Hoover Senior Fellow Terry Moe awarded Fordham Foundation 2005 Excellence in Education Prize

Thursday, December 2, 2004
STANFORD

The Thomas B. Fordham Foundation has announced that its third annual Fordham Prize for Excellence in Education for distinguished scholarship will be conferred upon Hoover Institution Senior Fellow Terry Moe.

The foundation also presented its prize for excellence for valor to John E. Brandl and Marion Joseph.

"We're privileged to honor three great education change agents," said foundation president Chester E. Finn, Jr. "Each is a far-sighted and tireless crusader for the interests of children, an indomitable individual who rejected conventional thinking, pointed to needed changes, suffered plenty of abuse from protectors of the status quo, and hugely advanced the cause of school reform."

The Prize for Distinguished Scholarship is awarded to a scholar who has made major contributions to education reform via research, analysis, and successful engagement in the war of ideas.

"Stanford's Terry Moe," said Finn, "the recipient of this year's award for scholarship, is one of America's foremost education analysts and thinkers, a brilliant political scientist who has helped us understand the functioning (and dysfunction) of the K–12 'delivery system' as well as the attitudes, dynamics and interest groups that shape it."

Terry Moe also is a member of the Hoover Institution's Koret Task Force on K–12 Education and a professor of political science at Stanford University.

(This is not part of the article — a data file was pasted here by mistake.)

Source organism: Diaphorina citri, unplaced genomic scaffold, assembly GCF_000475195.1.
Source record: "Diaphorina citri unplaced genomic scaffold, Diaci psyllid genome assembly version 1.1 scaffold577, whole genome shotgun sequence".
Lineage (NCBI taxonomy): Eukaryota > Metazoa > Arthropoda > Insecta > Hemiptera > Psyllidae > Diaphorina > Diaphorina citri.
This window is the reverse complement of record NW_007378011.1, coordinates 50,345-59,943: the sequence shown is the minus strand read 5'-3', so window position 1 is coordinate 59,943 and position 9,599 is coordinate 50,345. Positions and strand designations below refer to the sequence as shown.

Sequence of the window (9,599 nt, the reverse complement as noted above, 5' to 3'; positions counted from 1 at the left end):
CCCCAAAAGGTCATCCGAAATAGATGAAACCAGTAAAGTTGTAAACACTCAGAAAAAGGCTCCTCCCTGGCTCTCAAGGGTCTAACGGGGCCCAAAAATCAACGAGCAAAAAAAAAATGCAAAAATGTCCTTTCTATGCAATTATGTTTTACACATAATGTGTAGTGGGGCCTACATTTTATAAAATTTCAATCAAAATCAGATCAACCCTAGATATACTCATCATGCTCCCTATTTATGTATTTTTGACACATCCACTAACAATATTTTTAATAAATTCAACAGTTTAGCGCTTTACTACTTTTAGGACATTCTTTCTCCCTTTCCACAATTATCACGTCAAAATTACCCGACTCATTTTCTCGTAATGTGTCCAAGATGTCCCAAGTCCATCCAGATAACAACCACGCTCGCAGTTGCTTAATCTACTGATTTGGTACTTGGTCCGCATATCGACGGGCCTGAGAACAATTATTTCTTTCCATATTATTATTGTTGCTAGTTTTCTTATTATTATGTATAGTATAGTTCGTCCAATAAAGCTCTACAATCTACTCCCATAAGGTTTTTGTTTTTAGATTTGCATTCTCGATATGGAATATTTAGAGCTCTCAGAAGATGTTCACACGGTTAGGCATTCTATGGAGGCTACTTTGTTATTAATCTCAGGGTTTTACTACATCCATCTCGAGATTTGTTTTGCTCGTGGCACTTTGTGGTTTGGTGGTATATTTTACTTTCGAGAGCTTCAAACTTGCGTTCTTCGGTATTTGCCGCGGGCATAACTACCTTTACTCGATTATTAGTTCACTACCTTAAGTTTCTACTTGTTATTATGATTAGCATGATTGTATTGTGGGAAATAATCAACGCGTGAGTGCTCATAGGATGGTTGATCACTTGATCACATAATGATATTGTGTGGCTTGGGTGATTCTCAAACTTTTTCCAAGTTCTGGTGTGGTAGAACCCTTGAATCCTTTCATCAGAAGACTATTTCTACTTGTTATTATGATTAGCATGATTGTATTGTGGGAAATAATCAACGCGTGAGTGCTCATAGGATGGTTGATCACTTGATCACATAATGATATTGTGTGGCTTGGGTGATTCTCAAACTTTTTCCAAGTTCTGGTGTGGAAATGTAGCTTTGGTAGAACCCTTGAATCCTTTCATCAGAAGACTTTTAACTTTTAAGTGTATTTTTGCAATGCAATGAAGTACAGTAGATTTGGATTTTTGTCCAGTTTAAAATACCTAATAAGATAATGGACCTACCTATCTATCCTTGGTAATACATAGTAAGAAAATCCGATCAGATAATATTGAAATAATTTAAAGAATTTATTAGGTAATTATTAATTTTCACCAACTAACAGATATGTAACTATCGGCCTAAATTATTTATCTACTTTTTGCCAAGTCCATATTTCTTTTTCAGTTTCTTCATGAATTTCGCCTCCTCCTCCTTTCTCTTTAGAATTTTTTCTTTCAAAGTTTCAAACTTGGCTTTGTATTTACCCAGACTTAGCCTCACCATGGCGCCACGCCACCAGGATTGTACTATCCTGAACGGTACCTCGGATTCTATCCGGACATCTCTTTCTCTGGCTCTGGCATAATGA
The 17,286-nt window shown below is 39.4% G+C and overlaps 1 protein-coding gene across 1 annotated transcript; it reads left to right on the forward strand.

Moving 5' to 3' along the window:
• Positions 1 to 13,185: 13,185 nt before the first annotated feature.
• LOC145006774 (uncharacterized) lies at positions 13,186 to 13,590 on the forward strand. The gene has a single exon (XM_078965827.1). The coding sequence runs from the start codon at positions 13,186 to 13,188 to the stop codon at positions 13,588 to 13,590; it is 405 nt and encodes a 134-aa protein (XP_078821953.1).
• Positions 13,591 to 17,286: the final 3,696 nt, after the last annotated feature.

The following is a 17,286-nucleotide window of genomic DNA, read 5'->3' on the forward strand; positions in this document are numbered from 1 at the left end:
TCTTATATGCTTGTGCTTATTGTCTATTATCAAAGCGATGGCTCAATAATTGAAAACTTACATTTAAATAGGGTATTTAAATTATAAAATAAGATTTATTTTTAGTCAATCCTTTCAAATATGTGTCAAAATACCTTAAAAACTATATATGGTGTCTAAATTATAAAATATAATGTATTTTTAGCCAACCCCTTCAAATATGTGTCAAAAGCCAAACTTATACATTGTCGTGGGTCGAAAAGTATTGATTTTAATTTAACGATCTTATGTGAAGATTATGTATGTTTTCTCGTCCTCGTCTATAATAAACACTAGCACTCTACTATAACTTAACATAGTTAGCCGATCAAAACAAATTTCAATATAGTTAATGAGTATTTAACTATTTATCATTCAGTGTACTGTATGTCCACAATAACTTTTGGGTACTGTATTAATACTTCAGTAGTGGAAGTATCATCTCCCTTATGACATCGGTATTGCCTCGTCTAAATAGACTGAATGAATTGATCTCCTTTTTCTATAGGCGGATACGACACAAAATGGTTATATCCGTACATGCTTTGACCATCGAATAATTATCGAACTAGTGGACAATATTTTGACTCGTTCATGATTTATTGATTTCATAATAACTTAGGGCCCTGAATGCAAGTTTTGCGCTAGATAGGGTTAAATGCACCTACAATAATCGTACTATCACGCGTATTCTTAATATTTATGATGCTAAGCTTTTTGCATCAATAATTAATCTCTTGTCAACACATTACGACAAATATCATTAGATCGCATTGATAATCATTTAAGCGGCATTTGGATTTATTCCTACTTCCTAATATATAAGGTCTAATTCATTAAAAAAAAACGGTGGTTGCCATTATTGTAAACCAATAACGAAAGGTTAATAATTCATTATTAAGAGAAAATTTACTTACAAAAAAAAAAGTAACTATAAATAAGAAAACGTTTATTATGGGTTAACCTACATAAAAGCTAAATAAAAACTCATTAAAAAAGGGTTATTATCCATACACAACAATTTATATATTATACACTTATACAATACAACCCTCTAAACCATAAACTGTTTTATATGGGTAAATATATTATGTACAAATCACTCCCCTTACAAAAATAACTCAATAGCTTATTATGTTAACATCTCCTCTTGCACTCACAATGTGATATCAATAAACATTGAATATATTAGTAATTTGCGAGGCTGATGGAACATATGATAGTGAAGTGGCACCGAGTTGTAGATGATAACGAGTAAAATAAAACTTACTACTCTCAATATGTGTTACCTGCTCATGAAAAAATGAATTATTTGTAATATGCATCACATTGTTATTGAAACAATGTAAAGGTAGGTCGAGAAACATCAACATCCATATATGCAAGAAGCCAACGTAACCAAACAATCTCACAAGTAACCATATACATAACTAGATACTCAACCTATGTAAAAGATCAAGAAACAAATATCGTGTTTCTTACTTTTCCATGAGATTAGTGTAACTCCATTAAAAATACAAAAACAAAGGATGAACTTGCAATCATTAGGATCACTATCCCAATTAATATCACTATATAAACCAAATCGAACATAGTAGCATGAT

Moe is an expert on educational policy, U.S. political institutions, and organization theory. His current research projects are concerned with school choice, public bureaucracy, and the presidency.

The Prize for Valor was awarded to Marion Joseph of California, known by some as the 'Paul Revere of Phonics' for transforming reading instruction in California, and John Brandl, a policy pioneer who insisted to fellow legislators and citizens that Minnesota's children deserve education choices.

The award is made to education leaders who made major contributions to education reform through noteworthy accomplishments at the national, state, local, and/or school levels.

About the Fordham Prizes for Excellence in Education

The Fordham Prizes were created in 2003 to recognize and reward distinguished scholars, practitioners, and policy makers who champion education reform based on these principles:

Parents should have the right to select among a variety of high-quality schools for their children;

All students, teachers, and schools can meet high standards, with the help of results-oriented accountability systems informed by rigorous assessments;

Every school should deliver a content-rich curriculum taught by knowledgeable teachers; and

Schools must serve first the educational needs of children, not the interests of institutions or adults.

The two prizes (distinguished scholarship and valor) are given annually. Each carries an award of $25,000. To read about previous years' winners, visit www.edexcellence.net and click "Fordham Prizes."

The Thomas B. Fordham Foundation is a nonprofit organization dedicated to research and action that advances the knowledge and reform of elementary and secondary education, both nationally and in Dayton, Ohio. The Foundation is not affiliated with Fordham University.